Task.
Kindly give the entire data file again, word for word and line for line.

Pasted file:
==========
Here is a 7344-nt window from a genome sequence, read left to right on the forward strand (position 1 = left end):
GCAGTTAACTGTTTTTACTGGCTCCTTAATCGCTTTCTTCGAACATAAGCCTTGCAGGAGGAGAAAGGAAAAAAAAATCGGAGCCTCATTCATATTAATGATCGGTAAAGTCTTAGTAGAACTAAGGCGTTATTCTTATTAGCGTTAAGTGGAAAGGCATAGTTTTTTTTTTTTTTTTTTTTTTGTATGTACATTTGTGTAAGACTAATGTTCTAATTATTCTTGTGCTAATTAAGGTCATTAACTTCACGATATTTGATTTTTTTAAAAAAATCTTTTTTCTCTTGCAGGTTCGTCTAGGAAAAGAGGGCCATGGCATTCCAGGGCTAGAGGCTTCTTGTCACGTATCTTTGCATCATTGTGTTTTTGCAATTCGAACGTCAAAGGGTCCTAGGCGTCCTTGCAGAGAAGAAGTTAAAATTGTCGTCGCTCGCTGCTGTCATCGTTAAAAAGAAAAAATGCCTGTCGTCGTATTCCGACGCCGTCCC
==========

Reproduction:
Here is a 7344-nt window from a genome sequence, read left to right on the forward strand (position 1 = left end):
GCAGTTAACTGTTTTTACTGGCTCCTTAATCGCTTTCTTCGAACATAAGCCTTGCAGGAGGAGAAAGGAAAAAAAAATCGGAGCCTCATTCATATTAATGATCGGTAAAGTCTTAGTAGAACTAAGGCGTTATTCTTATTAGCGTTAAGTGGAAAGGCATAGTTTTTTTTTTTTTTTTTTTTTTGTATGTACATTTGTGTAAGACTAATGTTCTAATTATTCTTGTGCTAATTAAGGTCATTAACTTCACGATATTTGATTTTTTTAAAAAAATCTTTTTTCTCTTGCAGGTTCGTCTAGGAAAAGAGGGCCATGGCATTCCAGGGCTAGAGGCTTCTTGTCACGTATCTTTGCATCATTGTGTTTTTGCAATTCGAACGTCAAAGGGTCCTAGGCGTCCTTGCAGAGAAGAAGTTAAAATTGTCGTCGCTCGCTGCTGTCATCGTTAAAAAGAAAAAATGCCTGTCGTCGTATTCCGACGCCGTCCC